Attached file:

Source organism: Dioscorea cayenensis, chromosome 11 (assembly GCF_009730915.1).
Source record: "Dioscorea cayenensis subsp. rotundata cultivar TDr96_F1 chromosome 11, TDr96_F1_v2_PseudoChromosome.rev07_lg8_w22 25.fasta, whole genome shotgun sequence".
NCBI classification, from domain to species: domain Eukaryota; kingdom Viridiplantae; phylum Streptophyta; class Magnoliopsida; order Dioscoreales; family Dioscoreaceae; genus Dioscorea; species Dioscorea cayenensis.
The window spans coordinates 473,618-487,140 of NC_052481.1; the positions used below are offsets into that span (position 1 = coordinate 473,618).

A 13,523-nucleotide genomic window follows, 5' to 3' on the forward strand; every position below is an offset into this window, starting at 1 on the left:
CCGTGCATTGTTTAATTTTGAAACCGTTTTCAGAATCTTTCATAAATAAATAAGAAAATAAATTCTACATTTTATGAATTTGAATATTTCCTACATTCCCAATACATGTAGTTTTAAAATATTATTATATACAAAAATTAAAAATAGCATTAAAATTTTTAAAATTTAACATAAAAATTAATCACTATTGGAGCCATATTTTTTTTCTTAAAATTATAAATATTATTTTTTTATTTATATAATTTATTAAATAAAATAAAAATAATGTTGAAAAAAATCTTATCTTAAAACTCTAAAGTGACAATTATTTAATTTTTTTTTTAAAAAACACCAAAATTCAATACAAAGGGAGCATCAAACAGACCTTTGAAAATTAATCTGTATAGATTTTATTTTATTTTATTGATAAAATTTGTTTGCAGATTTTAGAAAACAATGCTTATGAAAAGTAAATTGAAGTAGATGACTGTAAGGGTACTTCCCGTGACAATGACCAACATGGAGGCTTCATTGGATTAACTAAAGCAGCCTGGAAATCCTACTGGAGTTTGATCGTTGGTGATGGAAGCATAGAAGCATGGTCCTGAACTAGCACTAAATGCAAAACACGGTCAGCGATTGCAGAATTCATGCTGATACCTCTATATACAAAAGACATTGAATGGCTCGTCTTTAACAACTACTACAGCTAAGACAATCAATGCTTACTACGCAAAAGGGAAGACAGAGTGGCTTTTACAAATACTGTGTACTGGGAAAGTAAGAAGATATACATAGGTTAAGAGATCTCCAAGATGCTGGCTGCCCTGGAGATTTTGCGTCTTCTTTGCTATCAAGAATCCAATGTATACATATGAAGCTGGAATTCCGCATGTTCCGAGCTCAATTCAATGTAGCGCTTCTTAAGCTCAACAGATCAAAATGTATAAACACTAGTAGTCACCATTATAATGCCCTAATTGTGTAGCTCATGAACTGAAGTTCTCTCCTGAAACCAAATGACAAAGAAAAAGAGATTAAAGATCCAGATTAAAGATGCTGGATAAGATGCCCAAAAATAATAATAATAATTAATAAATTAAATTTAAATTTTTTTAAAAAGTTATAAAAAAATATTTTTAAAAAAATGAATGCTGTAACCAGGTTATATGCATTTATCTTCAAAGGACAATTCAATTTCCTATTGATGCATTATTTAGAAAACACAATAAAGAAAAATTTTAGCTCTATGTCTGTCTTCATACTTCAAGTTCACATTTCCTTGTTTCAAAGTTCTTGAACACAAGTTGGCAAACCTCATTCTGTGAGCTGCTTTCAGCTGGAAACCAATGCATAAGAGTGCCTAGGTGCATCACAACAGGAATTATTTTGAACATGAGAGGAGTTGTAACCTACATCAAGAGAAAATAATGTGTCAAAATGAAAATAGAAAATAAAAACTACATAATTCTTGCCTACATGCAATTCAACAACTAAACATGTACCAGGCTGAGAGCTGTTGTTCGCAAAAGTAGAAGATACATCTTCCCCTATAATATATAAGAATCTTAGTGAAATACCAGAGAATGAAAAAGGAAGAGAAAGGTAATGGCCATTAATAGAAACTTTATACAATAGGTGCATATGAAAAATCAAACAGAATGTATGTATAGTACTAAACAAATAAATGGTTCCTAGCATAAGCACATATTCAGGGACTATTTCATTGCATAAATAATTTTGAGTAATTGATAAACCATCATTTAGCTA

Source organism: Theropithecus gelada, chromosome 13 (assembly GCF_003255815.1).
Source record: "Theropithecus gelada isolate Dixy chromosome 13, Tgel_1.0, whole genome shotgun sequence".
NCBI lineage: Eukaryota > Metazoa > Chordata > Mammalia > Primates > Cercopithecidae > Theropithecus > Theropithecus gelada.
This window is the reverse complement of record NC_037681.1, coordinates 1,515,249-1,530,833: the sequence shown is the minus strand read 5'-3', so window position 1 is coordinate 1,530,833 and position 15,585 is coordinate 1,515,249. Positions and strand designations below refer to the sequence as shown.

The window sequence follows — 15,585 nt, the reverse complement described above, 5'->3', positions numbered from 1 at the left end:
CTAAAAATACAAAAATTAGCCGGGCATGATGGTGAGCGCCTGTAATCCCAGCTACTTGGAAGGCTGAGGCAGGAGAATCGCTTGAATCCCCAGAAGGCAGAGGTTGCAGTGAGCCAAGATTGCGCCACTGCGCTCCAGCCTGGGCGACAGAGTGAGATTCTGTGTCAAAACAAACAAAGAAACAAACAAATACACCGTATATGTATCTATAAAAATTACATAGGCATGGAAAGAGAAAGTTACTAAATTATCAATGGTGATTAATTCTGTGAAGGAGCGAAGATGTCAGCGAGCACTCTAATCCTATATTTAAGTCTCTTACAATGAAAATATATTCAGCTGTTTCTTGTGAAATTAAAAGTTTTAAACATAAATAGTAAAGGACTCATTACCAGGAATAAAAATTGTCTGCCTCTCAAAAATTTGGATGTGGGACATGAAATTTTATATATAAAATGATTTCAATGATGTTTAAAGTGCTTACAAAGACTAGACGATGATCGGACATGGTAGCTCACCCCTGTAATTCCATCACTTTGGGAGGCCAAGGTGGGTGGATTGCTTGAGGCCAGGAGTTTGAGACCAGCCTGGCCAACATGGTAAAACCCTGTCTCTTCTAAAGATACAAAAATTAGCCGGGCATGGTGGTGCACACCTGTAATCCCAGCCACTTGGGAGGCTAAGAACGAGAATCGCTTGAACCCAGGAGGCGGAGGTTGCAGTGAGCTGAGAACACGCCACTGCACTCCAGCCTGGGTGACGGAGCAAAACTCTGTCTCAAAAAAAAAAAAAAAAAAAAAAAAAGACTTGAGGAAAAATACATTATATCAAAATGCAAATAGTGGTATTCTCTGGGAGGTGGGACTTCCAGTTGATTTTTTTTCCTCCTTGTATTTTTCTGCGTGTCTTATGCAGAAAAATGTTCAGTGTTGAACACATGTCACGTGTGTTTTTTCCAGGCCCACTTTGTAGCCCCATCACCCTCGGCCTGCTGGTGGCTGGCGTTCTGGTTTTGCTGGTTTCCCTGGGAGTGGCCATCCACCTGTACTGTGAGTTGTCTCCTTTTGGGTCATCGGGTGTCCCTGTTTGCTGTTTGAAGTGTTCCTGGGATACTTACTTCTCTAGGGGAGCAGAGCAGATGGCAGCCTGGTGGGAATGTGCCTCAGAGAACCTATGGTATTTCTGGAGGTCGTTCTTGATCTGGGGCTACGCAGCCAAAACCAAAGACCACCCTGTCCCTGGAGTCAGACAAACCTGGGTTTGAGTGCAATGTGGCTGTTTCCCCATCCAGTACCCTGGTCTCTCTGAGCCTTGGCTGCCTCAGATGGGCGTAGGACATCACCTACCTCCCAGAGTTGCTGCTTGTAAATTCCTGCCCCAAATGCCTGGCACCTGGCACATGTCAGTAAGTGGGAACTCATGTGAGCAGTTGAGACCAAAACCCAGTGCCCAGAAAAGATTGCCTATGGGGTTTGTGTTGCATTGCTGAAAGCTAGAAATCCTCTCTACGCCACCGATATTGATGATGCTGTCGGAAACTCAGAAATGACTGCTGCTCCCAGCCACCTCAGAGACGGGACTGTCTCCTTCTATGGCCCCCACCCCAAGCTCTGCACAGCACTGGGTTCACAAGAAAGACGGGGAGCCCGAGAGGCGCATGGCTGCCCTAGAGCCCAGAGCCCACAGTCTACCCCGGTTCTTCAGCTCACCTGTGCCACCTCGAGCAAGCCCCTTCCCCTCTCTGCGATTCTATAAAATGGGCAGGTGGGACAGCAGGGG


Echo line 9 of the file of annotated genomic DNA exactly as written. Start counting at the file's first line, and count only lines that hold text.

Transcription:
NCBI lineage: Eukaryota > Metazoa > Chordata > Mammalia > Primates > Cercopithecidae > Theropithecus > Theropithecus gelada.